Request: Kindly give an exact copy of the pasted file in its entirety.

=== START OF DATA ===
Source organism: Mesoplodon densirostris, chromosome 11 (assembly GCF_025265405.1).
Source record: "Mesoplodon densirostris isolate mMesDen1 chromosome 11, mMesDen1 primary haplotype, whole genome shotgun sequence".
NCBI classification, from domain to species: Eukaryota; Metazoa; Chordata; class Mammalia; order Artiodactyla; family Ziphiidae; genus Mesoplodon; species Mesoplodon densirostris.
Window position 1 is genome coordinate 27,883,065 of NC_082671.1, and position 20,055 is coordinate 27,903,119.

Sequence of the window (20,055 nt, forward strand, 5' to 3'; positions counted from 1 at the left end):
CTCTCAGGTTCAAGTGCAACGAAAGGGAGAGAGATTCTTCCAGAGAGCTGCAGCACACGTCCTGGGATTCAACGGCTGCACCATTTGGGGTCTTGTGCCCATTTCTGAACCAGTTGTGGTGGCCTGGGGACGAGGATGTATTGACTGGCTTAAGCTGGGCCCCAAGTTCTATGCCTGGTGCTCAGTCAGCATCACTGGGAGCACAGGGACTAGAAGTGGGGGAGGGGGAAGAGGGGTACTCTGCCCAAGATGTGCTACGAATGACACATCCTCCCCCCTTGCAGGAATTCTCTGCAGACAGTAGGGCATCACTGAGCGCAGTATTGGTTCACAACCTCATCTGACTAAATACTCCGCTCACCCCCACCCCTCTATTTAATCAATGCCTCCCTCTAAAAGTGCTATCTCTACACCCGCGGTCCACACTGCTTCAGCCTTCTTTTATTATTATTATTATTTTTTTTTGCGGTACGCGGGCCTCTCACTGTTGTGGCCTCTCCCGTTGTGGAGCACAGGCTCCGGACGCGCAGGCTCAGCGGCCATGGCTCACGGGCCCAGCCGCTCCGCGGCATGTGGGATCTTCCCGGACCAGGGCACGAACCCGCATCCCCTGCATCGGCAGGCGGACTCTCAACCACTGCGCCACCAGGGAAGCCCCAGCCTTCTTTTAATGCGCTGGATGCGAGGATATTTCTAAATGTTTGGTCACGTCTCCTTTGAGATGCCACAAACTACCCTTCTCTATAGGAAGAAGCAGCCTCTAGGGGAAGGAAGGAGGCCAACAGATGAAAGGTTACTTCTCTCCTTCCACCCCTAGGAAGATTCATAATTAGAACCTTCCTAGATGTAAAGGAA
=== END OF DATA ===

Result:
Source organism: Mesoplodon densirostris, chromosome 11 (assembly GCF_025265405.1).
Source record: "Mesoplodon densirostris isolate mMesDen1 chromosome 11, mMesDen1 primary haplotype, whole genome shotgun sequence".
NCBI classification, from domain to species: Eukaryota; Metazoa; Chordata; class Mammalia; order Artiodactyla; family Ziphiidae; genus Mesoplodon; species Mesoplodon densirostris.
Window position 1 is genome coordinate 27,883,065 of NC_082671.1, and position 20,055 is coordinate 27,903,119.

Sequence of the window (20,055 nt, forward strand, 5' to 3'; positions counted from 1 at the left end):
CTCTCAGGTTCAAGTGCAACGAAAGGGAGAGAGATTCTTCCAGAGAGCTGCAGCACACGTCCTGGGATTCAACGGCTGCACCATTTGGGGTCTTGTGCCCATTTCTGAACCAGTTGTGGTGGCCTGGGGACGAGGATGTATTGACTGGCTTAAGCTGGGCCCCAAGTTCTATGCCTGGTGCTCAGTCAGCATCACTGGGAGCACAGGGACTAGAAGTGGGGGAGGGGGAAGAGGGGTACTCTGCCCAAGATGTGCTACGAATGACACATCCTCCCCCCTTGCAGGAATTCTCTGCAGACAGTAGGGCATCACTGAGCGCAGTATTGGTTCACAACCTCATCTGACTAAATACTCCGCTCACCCCCACCCCTCTATTTAATCAATGCCTCCCTCTAAAAGTGCTATCTCTACACCCGCGGTCCACACTGCTTCAGCCTTCTTTTATTATTATTATTATTTTTTTTTGCGGTACGCGGGCCTCTCACTGTTGTGGCCTCTCCCGTTGTGGAGCACAGGCTCCGGACGCGCAGGCTCAGCGGCCATGGCTCACGGGCCCAGCCGCTCCGCGGCATGTGGGATCTTCCCGGACCAGGGCACGAACCCGCATCCCCTGCATCGGCAGGCGGACTCTCAACCACTGCGCCACCAGGGAAGCCCCAGCCTTCTTTTAATGCGCTGGATGCGAGGATATTTCTAAATGTTTGGTCACGTCTCCTTTGAGATGCCACAAACTACCCTTCTCTATAGGAAGAAGCAGCCTCTAGGGGAAGGAAGGAGGCCAACAGATGAAAGGTTACTTCTCTCCTTCCACCCCTAGGAAGATTCATAATTAGAACCTTCCTAGATGTAAAGGAA